Giuseppe De Palo, Professor of Alternative Dispute Resolution Law and Practice at Mitchell Hamline School of Law, St Paul, U.S.A

Directive 2009/128/EC on the sustainable use of pesticides

19-10-2018

The study presents the results of evaluation of the implementation of the Directive 2009/128/EC establishing a framework for Community action to achieve the sustainable use of pesticides. The study was outsourced and prepared by a consortium led by ÖIR GmbH, in collaboration with Arcadia International, t33 and external experts. The study covers the implementation of the directive as a whole. Furthermore, it concentrates on the implementation of the integrated pest management principles in the individual ...

The study presents the results of evaluation of the implementation of the Directive 2009/128/EC establishing a framework for Community action to achieve the sustainable use of pesticides. The study was outsourced and prepared by a consortium led by ÖIR GmbH, in collaboration with Arcadia International, t33 and external experts. The study covers the implementation of the directive as a whole. Furthermore, it concentrates on the implementation of the integrated pest management principles in the individual Member States. In addition, it also provides an analysis concerning of a the development of harmonised risk indicators, the imposition of limitation and bans of on the usage of pesticides in sensitive specific sensitive areas, and the impacts that of the use of pesticides has on drinking water. The analysis is accompanied by recommendations on how to improve the implementation processes.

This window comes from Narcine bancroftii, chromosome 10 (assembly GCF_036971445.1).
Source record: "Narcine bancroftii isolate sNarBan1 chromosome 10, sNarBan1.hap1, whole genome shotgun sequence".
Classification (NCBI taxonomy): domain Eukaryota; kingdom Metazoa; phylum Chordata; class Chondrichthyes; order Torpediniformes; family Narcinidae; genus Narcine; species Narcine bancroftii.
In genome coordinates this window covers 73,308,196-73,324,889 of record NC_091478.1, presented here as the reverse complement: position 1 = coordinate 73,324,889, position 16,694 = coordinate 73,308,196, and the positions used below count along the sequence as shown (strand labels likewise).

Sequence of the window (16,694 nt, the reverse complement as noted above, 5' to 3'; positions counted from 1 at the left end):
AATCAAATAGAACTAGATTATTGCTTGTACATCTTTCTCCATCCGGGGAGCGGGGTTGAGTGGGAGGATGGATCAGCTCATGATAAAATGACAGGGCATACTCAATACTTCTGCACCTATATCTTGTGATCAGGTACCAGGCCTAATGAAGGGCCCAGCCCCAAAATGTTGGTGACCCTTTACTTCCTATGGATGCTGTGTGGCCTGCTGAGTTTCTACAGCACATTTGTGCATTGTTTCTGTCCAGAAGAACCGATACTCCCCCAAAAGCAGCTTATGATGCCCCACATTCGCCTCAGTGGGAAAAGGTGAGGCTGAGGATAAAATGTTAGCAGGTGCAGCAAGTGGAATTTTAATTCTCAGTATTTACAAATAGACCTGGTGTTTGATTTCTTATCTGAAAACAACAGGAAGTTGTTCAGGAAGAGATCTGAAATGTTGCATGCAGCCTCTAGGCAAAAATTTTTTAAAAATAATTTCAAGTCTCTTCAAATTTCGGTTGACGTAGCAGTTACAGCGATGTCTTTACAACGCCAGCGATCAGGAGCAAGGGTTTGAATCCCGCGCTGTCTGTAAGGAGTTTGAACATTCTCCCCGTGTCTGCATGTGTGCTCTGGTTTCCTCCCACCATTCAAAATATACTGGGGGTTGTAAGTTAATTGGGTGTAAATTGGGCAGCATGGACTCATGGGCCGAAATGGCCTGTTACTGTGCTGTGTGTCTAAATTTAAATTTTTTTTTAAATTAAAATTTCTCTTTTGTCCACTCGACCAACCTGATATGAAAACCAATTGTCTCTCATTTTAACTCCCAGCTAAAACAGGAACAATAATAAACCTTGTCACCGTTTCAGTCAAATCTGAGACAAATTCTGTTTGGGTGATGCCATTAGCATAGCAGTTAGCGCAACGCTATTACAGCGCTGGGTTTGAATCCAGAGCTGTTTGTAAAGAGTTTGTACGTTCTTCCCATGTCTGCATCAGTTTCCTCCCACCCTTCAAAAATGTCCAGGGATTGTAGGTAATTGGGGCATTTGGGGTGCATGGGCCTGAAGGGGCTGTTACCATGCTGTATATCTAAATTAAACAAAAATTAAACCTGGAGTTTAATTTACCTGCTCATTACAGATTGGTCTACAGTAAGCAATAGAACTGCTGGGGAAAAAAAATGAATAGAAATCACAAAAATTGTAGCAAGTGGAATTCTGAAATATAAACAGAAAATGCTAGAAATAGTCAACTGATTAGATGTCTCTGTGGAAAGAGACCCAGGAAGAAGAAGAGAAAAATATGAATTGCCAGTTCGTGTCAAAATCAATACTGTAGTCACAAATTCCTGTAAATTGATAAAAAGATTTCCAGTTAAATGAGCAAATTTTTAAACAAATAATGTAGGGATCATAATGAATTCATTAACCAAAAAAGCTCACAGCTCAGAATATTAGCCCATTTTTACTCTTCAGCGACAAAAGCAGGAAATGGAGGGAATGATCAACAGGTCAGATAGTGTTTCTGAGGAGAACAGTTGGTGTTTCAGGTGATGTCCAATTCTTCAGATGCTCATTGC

Introducing the definitive VAT system for B2B cross-border trade

18-07-2018

Value added tax (VAT) is an important source of revenue for national governments and the European Union (EU) budget and, from an economic point of view, it is a very efficient consumption tax. However, the existing rules governing intra-Community trade are 25 years old and the current common EU VAT system presents such problems as vulnerability to fraud, high compliance costs for businesses and also a heavy administrative burden for national authorities. The reform of the system is planned in several ...

Value added tax (VAT) is an important source of revenue for national governments and the European Union (EU) budget and, from an economic point of view, it is a very efficient consumption tax. However, the existing rules governing intra-Community trade are 25 years old and the current common EU VAT system presents such problems as vulnerability to fraud, high compliance costs for businesses and also a heavy administrative burden for national authorities. The reform of the system is planned in several consecutive steps, first for goods and then for services, and will take some years. This proposal introduces the basic features of the definite VAT system for business-to-business (B2B) transactions of goods and aims to harmonise and simplify certain rules of the current VAT system, by amending the VAT Directive (Directive 2006/112/EC). First edition. The ‘EU Legislation in Progress’ briefings are updated at key stages throughout the legislative procedure.

Posting of Workers Directive

31-05-2018